US8324599B2 - Ion implantation apparatus - Google Patents

Ion implantation apparatus Download PDF

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Publication number
US8324599B2
US8324599B2 US12/568,923 US56892309A US8324599B2 US 8324599 B2 US8324599 B2 US 8324599B2 US 56892309 A US56892309 A US 56892309A US 8324599 B2 US8324599 B2 US 8324599B2
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wafer
carrier
ion implantation
fence
heat sink
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US20110073779A1 (en
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Theodore H. Smick
Joseph Daniel Gillespie
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Neutron Therapeutics Inc
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Twin Creeks Technologies Inc
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Priority to US12/568,923 priority Critical patent/US8324599B2/en
Assigned to TWIN CREEKS TECHNOLOGIES, INC. reassignment TWIN CREEKS TECHNOLOGIES, INC. ASSIGNMENT OF ASSIGNORS INTEREST (SEE DOCUMENT FOR DETAILS). Assignors: GILLESPIE, JOSEPH DANIEL, SMICK, THEODORE H
Priority claimed from US12/894,229 external-priority patent/US8426829B2/en
Publication of US20110073779A1 publication Critical patent/US20110073779A1/en
Assigned to SILICON VALLEY BANK reassignment SILICON VALLEY BANK SECURITY INTEREST (SEE DOCUMENT FOR DETAILS). Assignors: TWIN CREEKS TECHNOLOGIES, INC.
Assigned to GTAT CORPORATION reassignment GTAT CORPORATION ASSIGNMENT OF ASSIGNORS INTEREST (SEE DOCUMENT FOR DETAILS). Assignors: SILICON VALLEY BANK, TWIN CREEKS TECHNOLOGIES, INC.
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Assigned to NEUTRON THERAPEUTICS INC. reassignment NEUTRON THERAPEUTICS INC. ASSIGNMENT OF ASSIGNORS INTEREST (SEE DOCUMENT FOR DETAILS). Assignors: GTAT CORPORATION D/B/A GT ADVANCED TECHNOLOGIES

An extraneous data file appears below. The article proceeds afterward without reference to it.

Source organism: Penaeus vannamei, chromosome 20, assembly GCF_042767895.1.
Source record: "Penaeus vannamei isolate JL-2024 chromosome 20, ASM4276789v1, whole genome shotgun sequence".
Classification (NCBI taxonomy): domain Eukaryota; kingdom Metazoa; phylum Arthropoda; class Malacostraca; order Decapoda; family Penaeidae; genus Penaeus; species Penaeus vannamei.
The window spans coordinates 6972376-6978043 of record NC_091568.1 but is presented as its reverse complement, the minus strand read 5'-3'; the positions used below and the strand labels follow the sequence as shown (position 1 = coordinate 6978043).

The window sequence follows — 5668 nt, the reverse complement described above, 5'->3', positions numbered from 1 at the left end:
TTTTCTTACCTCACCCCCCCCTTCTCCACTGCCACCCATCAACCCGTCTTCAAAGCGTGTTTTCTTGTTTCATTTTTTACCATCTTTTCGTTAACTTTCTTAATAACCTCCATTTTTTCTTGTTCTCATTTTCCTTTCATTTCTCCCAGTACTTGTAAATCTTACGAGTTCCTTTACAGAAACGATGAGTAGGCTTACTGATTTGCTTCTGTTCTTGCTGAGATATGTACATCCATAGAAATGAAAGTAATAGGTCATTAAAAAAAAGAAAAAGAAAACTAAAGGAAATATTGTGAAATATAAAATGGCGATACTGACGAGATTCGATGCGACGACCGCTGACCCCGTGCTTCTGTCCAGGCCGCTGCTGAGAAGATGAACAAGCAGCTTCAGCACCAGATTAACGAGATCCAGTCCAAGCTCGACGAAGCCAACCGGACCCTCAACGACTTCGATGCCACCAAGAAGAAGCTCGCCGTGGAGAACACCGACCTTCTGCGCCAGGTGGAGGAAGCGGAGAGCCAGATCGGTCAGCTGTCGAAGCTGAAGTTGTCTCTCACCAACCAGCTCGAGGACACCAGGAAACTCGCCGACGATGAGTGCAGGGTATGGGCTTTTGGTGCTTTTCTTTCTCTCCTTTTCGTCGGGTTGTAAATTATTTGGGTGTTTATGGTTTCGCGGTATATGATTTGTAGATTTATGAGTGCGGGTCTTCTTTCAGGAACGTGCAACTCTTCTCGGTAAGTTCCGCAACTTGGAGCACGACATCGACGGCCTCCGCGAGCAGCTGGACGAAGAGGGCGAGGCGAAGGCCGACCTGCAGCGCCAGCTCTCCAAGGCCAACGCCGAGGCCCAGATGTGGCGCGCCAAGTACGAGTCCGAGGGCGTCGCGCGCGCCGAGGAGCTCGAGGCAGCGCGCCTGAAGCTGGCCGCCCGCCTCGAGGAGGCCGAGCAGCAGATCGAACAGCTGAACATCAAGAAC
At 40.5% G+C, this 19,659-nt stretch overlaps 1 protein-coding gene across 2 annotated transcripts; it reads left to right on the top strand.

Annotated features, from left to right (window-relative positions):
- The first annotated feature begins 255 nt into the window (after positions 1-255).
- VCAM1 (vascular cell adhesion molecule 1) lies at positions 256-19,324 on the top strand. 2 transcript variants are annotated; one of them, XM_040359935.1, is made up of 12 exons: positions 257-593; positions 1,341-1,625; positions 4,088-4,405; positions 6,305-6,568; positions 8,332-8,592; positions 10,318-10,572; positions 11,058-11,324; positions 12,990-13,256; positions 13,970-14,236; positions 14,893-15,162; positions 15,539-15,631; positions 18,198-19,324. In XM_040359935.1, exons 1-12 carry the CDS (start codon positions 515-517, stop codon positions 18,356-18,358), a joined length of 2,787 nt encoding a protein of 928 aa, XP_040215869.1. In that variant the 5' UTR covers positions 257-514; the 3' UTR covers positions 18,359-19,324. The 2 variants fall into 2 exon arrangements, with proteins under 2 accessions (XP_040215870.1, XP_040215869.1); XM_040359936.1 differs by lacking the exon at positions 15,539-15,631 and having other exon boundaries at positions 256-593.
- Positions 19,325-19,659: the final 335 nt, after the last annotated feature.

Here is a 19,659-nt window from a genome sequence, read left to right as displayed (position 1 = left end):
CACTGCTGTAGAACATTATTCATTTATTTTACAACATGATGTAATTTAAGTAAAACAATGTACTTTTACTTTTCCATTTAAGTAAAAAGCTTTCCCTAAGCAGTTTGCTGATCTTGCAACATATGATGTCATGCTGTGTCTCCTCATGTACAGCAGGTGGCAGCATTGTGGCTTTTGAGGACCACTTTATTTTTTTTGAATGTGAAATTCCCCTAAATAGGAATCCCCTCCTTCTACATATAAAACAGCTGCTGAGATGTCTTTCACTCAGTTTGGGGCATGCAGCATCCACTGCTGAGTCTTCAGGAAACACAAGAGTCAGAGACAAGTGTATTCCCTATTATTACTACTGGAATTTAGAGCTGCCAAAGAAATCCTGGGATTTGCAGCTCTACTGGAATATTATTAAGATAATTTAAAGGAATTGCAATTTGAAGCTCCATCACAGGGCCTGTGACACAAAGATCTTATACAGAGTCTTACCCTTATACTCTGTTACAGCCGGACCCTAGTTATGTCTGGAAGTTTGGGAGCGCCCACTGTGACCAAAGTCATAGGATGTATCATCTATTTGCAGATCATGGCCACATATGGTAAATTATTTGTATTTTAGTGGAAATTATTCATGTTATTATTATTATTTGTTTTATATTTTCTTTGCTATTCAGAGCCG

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    • HELECTRICITY
    • H01BASIC ELECTRIC ELEMENTS
    • H01JELECTRIC DISCHARGE TUBES OR DISCHARGE LAMPS
    • H01J37/00Discharge tubes with provision for introducing objects or material to be exposed to the discharge, e.g. for the purpose of examination or processing thereof
    • H01J37/30Electron-beam or ion-beam tubes for localised treatment of objects
    • H01J37/317Electron-beam or ion-beam tubes for localised treatment of objects for changing properties of the objects or for applying thin layers thereon, e.g. for ion implantation
    • H01J37/3171Electron-beam or ion-beam tubes for localised treatment of objects for changing properties of the objects or for applying thin layers thereon, e.g. for ion implantation for ion implantation
    • HELECTRICITY
    • H01BASIC ELECTRIC ELEMENTS
    • H01JELECTRIC DISCHARGE TUBES OR DISCHARGE LAMPS
    • H01J37/00Discharge tubes with provision for introducing objects or material to be exposed to the discharge, e.g. for the purpose of examination or processing thereof
    • H01J37/02Details
    • H01J37/20Means for supporting or positioning the objects or the material; Means for adjusting diaphragms or lenses associated with the support
    • HELECTRICITY
    • H01BASIC ELECTRIC ELEMENTS
    • H01JELECTRIC DISCHARGE TUBES OR DISCHARGE LAMPS
    • H01J2237/00Discharge tubes exposing object to beam, e.g. for analysis treatment, etching, imaging
    • H01J2237/20Positioning, supporting, modifying or maintaining the physical state of objects being observed or treated
    • H01J2237/2001Maintaining constant desired temperature

Abstract

An ion implanter has an implant wheel with a plurality of wafer carriers distributed about a periphery of the wheel. Each wafer carrier has a heat sink for removing heat from a wafer on the carrier during the implant process by thermal contact between the wafer and the heat sink. A respective wafer lift structure on each carrier is moveable between first and second positions, with the wafer supported spaced away from the heat sink and in thermal contact with the heat sink respectively. The lift structure is operated to move between the first and second positions wheel the implant is rotating. This allows control of wafer temperature during the implant process by adjusting the thermal contact between wafers and heat sinks.

Description

BACKGROUND

1. Field of the Invention